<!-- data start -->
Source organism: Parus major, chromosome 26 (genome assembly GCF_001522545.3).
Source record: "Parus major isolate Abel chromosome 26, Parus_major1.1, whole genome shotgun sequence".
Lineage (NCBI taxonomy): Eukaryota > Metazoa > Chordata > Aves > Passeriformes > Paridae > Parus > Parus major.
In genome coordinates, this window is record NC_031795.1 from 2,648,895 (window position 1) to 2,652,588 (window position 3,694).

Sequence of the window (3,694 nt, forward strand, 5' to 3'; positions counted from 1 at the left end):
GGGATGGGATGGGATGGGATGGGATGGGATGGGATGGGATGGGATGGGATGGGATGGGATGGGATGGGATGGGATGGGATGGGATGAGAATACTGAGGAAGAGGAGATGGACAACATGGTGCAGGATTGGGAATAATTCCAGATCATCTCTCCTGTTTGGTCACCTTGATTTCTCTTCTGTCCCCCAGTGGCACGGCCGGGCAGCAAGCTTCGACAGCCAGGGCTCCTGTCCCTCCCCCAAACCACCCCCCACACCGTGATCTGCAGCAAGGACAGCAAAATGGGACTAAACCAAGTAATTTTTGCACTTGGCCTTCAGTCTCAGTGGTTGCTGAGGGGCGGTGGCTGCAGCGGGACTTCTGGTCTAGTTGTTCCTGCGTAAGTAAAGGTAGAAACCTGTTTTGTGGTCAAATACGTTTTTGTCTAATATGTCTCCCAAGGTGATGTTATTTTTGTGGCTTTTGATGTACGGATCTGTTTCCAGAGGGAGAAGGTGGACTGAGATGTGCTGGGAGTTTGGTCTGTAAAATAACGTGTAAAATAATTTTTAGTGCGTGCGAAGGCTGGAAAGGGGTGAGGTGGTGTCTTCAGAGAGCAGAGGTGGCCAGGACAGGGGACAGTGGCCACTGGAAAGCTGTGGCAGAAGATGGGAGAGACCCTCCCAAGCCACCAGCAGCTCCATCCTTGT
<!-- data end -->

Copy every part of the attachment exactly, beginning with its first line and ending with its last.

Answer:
Source organism: Parus major, chromosome 26 (genome assembly GCF_001522545.3).
Source record: "Parus major isolate Abel chromosome 26, Parus_major1.1, whole genome shotgun sequence".
Lineage (NCBI taxonomy): Eukaryota > Metazoa > Chordata > Aves > Passeriformes > Paridae > Parus > Parus major.
In genome coordinates, this window is record NC_031795.1 from 2,648,895 (window position 1) to 2,652,588 (window position 3,694).

Sequence of the window (3,694 nt, forward strand, 5' to 3'; positions counted from 1 at the left end):
GGGATGGGATGGGATGGGATGGGATGGGATGGGATGGGATGGGATGGGATGGGATGGGATGGGATGGGATGGGATGGGATGGGATGAGAATACTGAGGAAGAGGAGATGGACAACATGGTGCAGGATTGGGAATAATTCCAGATCATCTCTCCTGTTTGGTCACCTTGATTTCTCTTCTGTCCCCCAGTGGCACGGCCGGGCAGCAAGCTTCGACAGCCAGGGCTCCTGTCCCTCCCCCAAACCACCCCCCACACCGTGATCTGCAGCAAGGACAGCAAAATGGGACTAAACCAAGTAATTTTTGCACTTGGCCTTCAGTCTCAGTGGTTGCTGAGGGGCGGTGGCTGCAGCGGGACTTCTGGTCTAGTTGTTCCTGCGTAAGTAAAGGTAGAAACCTGTTTTGTGGTCAAATACGTTTTTGTCTAATATGTCTCCCAAGGTGATGTTATTTTTGTGGCTTTTGATGTACGGATCTGTTTCCAGAGGGAGAAGGTGGACTGAGATGTGCTGGGAGTTTGGTCTGTAAAATAACGTGTAAAATAATTTTTAGTGCGTGCGAAGGCTGGAAAGGGGTGAGGTGGTGTCTTCAGAGAGCAGAGGTGGCCAGGACAGGGGACAGTGGCCACTGGAAAGCTGTGGCAGAAGATGGGAGAGACCCTCCCAAGCCACCAGCAGCTCCATCCTTGT